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Clin Endocrinol (Oxf). 2018 Feb;88(2):303-310. doi: 10.1111/cen.13519. Epub 2017 Dec 14.

Long-term cardiovascular morbidity and mortality in patients treated for differentiated thyroid cancer.

Author information

1
Faculty of Medicine and Life Sciences, University of Tampere, Tampere, Finland.
2
Tipotie Health Centre, Social and Health Services, City of Tampere, Tampere, Finland.
3
Department of Internal Medicine, Tampere University Hospital, Tampere, Finland.
4
Department of Surgery, Tampere University Hospital, Tampere, Finland.
5
Department of Medicine, Oulu University Hospital, Oulu, Finland.
6
Faculty of Social Sciences, University of Tampere, Tampere, Finland.
7
Heart Center Co., Tampere University Hospital, Tampere, Finland.
8
Päijät-Häme Central Hospital, Lahti, Finland.
9
Department of Oncology, Oulu University Hospital, Oulu, Finland.
10
Department of Oncology, Tampere University Hospital, Tampere, Finland.
11
Division of Internal Medicine, Seinäjoki Central Hospital, Seinäjoki, Finland.

Abstract

OBJECTIVES:

Thyroid hormone suppression therapy has been widely used in the treatment of thyroid cancer, but concerns have been raised about the cardiovascular risks of this treatment. The objective of this study was to evaluate long-term cardiovascular morbidity and mortality in patients treated for differentiated thyroid cancer (DTC) and to assess the effect of TSH suppression and radioiodine (RAI) treatment on the cardiovascular outcome.

DESIGN:

Retrospective cohort study.

PATIENTS AND MEASUREMENTS:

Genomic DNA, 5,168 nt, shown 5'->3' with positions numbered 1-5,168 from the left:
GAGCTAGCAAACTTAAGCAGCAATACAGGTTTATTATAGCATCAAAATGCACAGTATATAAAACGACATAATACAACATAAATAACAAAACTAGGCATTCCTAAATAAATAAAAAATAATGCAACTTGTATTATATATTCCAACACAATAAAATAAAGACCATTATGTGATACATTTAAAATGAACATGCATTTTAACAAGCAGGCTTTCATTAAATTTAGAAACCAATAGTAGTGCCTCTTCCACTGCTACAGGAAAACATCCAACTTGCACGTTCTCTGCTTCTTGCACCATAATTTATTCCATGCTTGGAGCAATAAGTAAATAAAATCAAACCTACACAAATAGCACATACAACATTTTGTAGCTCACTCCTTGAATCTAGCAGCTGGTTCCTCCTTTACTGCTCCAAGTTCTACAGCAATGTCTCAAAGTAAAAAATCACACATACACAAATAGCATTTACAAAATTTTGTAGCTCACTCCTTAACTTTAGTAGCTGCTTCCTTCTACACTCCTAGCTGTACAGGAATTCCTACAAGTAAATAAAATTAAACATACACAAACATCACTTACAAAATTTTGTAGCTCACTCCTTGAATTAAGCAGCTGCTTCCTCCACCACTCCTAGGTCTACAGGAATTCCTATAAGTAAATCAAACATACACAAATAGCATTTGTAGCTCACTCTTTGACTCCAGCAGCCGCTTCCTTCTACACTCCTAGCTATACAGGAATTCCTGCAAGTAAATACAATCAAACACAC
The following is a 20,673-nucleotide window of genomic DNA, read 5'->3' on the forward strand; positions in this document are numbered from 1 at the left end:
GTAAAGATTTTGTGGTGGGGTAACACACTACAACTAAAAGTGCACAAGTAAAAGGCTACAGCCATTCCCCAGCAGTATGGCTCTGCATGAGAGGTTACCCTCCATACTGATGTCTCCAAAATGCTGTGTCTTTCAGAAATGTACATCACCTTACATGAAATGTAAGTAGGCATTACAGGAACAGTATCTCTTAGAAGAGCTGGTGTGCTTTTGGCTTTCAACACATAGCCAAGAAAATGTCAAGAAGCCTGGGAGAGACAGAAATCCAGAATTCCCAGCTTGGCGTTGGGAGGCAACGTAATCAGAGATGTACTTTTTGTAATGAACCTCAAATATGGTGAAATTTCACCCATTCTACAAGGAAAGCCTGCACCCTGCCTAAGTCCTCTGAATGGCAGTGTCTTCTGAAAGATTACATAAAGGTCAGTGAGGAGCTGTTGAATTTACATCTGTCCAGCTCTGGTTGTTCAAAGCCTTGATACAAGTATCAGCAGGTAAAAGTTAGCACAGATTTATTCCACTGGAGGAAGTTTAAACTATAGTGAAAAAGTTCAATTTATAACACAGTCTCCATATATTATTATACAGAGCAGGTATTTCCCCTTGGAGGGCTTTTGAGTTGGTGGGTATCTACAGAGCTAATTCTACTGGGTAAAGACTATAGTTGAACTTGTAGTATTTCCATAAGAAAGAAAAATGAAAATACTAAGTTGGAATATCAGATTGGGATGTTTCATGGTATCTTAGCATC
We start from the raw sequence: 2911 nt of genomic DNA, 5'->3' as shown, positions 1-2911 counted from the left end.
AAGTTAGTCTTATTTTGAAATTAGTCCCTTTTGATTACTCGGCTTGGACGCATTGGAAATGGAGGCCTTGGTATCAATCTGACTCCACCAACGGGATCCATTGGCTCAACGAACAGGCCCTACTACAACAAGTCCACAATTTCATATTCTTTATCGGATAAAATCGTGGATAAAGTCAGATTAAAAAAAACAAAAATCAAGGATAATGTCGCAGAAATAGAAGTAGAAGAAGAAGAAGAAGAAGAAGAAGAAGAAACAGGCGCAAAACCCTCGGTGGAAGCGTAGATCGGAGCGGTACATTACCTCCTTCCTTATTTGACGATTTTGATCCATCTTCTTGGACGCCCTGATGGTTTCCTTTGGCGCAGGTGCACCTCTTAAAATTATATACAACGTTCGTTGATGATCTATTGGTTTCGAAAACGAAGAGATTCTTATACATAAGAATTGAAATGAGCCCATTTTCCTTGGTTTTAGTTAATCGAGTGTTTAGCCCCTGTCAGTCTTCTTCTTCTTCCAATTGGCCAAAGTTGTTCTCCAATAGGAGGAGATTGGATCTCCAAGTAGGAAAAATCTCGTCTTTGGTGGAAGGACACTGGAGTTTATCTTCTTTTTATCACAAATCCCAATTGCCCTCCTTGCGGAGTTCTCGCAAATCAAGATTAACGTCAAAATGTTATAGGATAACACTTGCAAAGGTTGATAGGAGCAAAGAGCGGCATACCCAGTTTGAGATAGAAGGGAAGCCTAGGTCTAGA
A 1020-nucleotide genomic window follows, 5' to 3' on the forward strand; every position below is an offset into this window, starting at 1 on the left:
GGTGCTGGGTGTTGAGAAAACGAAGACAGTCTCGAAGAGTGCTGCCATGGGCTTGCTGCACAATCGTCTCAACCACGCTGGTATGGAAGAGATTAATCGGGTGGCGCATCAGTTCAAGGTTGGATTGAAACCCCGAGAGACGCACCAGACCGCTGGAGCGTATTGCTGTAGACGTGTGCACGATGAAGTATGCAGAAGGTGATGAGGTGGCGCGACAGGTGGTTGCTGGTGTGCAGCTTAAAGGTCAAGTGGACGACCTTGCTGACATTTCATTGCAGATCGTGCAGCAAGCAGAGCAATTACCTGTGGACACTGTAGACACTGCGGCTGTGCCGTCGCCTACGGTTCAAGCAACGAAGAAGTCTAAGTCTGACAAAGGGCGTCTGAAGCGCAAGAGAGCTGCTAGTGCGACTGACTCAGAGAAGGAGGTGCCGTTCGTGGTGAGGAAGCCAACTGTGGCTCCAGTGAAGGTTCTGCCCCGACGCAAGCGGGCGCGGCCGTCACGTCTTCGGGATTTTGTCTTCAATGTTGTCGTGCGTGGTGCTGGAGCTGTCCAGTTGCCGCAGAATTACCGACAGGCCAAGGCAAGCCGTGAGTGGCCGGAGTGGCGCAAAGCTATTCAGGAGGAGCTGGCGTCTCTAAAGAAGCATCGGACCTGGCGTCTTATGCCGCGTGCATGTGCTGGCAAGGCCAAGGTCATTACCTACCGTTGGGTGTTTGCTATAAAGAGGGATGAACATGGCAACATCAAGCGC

Patients (n = 901) treated for DTC between 1981 and 2002 at 2 Finnish University hospitals were compared with a randomly chosen reference group (n = 4485) matched for age, gender and the place of residence. Kaplan-Meier and Cox regression analyses were used to estimate the risk of morbidity or death due to different cardiovascular diseases (CVD) after the diagnosis of DTC.

RESULTS:

Morbidity due to any CVD (hazard ratio [HR] 1.16, 95% confidence interval [CI] 1.05-1.28) and due to all arrhythmias (HR 1.25, CI 1.06-1.48) and atrial fibrillation (AF) (HR 1.29, CI 1.06-1.57) was more frequent in the DTC patients than in the controls. The increased cardiovascular morbidity was confined to patients with a mean TSH level below 0.1 mU/L (HR 1.27, CI 1.03-1.58) and to those treated with RAI (HR 1.18, CI 1.05-1.31). Cardiovascular mortality, however, was lower among the patients than the controls (HR 0.73, CI 0.58-0.92), due to a lower mortality from coronary artery disease.

CONCLUSIONS:

Differentiated thyroid cancer patients have an increased CVD morbidity, which is mostly accountable to AF and to TSH suppression below 0.1 mU/L.

KEYWORDS:

atrial fibrillation; cardiovascular diseases; follow-up studies; iodine radioisotopes; mortality; thyroid hormones; thyroid neoplasms

PMID:
29154445
DOI:
10.1111/cen.13519
[Indexed for MEDLINE]

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